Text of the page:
"How are we going to … " she said, almost meditatively. "I don't know."
"I'm freaked out," I said, putting it mildly.
"Are you praying?" she asked.
Apparently she had been praying. But for some reason I never think to pray during times of crisis—when I need prayer the most. Grateful for the reminder, I started pouring out my fears to God.
Jenny confided to me later that at that time she kept picturing herself rolling down the slope in a giant snowball, smashing against the rocks below. But she managed to sound cool.
"Don't look down," she encouraged. "Look up."
Reluctantly, and still dizzy, I looked up. Just then, the granite summit of Whitney gleamed in the morning light like a pyramid of antique silver. It towered to the right of us with a god-like presence: majestic and serene. The beauty seized my attention and arrested my downward thinking. As the seconds ticked by, God's presence became palpable. Above us. Below us. Beside us. All we had to do was put one foot in front of the other. I started to calm down. My legs felt less jittery.
"Do you want to go down?" Jenny asked.
I was surprised to hear disappointment in her voice. Somewhere along the way, fear notwithstanding, she had started to enjoy herself.
"No, let's keep climbing."
We reached the summit that day. With Death Valley below and the Sierras all around, we celebrated with a long kiss and a candy bar. Too tired to linger, we snapped some photos and started back down. Though we had to cross some harrowing traverses and got caught in a miserable hailstorm, fear never dug its talons in me again like it had on the avalanche field.
What a blessing it was for Jenny and me to conquer a mountain together. So many of our struggles during the past year had been inside our relationship, of our own making. It was a relief to work together on an obstacle outside our relationship. My moment of vulnerability and Jenny's courage had helped us to see each other in a different light. We realized that we both had strengths and weaknesses that we could use to forge a true partnership.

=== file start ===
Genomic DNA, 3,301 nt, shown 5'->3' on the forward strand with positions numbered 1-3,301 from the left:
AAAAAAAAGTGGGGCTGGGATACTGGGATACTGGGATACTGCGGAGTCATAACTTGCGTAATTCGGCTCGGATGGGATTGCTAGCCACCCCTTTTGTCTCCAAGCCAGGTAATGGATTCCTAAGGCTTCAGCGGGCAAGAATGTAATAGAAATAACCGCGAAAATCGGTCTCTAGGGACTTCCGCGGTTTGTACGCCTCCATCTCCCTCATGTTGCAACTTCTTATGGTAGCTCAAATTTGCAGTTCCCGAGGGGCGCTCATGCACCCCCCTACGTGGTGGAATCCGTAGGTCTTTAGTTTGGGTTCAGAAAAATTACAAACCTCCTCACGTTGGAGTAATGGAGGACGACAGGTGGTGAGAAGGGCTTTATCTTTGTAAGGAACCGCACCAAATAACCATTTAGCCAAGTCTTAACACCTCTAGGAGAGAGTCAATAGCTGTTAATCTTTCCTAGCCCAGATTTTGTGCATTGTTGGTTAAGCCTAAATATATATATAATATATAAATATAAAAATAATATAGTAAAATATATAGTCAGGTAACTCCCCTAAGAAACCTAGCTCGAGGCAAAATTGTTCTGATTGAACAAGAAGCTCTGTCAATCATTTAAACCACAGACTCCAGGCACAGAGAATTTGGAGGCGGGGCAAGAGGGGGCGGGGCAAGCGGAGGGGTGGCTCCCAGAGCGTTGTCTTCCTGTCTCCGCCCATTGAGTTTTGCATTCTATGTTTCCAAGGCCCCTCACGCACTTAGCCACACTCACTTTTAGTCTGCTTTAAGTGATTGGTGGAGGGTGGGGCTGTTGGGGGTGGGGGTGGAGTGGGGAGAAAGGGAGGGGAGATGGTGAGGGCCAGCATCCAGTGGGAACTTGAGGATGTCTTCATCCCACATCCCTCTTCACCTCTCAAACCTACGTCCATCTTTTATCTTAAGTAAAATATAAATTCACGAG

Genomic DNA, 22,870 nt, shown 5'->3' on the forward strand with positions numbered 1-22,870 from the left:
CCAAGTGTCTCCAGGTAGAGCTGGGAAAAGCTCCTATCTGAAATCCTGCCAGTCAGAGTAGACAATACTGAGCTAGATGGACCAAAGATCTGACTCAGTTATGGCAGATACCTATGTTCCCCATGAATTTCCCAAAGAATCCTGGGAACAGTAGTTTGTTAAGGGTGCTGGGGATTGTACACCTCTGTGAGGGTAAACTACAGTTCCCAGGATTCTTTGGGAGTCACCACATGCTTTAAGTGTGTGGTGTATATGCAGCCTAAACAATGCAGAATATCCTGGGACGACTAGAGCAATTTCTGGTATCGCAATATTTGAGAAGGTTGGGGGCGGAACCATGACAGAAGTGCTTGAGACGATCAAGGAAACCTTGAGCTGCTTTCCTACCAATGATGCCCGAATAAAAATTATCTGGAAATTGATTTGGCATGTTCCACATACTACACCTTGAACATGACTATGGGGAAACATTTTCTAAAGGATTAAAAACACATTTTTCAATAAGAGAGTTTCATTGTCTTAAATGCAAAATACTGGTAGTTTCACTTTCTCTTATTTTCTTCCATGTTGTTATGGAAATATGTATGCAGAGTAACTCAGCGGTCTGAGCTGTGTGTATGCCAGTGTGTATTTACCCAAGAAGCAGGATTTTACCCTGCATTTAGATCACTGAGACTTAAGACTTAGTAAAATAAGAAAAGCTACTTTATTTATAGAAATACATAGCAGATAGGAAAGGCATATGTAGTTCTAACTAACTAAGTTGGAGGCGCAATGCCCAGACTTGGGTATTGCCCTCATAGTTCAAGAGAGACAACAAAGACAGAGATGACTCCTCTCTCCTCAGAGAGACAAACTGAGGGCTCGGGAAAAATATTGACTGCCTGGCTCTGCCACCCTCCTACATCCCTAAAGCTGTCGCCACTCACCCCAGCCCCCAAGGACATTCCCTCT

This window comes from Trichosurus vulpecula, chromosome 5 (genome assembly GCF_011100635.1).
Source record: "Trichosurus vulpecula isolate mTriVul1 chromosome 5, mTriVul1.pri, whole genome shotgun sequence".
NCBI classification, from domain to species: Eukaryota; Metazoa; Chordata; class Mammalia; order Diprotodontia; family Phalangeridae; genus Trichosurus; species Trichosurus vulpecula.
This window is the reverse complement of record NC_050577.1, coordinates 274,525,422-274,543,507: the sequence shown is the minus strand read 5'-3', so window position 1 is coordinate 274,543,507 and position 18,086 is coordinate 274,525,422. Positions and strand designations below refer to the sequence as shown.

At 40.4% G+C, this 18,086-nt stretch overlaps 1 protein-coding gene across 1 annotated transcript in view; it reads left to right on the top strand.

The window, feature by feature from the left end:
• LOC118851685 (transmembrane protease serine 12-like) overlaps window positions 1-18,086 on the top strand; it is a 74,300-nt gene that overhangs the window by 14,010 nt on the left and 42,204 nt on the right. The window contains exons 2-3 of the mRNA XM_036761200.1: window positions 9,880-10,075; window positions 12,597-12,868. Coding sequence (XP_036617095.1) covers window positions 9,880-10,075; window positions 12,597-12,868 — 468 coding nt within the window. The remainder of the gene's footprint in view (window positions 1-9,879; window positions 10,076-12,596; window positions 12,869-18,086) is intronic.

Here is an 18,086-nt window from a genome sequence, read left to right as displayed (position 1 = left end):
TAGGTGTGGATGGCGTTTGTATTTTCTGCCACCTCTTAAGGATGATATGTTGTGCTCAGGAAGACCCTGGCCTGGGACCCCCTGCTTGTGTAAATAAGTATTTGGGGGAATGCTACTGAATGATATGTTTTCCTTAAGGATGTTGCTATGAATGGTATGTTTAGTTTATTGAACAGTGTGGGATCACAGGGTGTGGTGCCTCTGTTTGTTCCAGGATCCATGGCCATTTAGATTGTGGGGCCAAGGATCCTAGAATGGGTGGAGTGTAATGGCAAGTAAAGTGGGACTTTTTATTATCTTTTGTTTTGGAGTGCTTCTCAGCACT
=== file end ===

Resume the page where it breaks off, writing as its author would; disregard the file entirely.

Our teamwork on Mount Whitney didn't make our marriage instantly easier, though. We still had our share of adjustments to make. We still argued and forgave and argued some more. But we agreed to take our marriage deeper by lavishing prayer upon it. For starters, we decided to end quarrels in prayer, inviting God to change our hearts. We also committed to not let the sun go down on our anger, even if it took hours to come to an understanding.
Ten years later, Jenny and I are still one of the happiest couples we know. No one is more surprised than us that God could make soul mates out of two very different people. The years grow sweeter as we find more and more common ground.
We have encountered times of turmoil and distancing in our marriage, and we anticipate that there may be more. But we've decided that we're together no matter how messy life gets. And we trust that God is in the thick of it with us. He turned things around for us once, and we trust that as we look to him, he can do it again.
Ever since our climb up Whitney, Psalm 121 has held special meaning for Jenny and me:
"I will lift my eyes to the mountains, from whence shall my help come? My help shall come from the Lord, who made heaven and earth."
Look up, not down. The answers lie with him.
Paul Kortepeter now resides in the flatlands of Indiana where he works as a school teacher. He and his wife, Jennifer, plan to go climbing for their tenth anniversary.
Copyright © 2000 by the author or Christianity Today/Marriage Partnership magazine. Click here for reprint information on Marriage Partnership.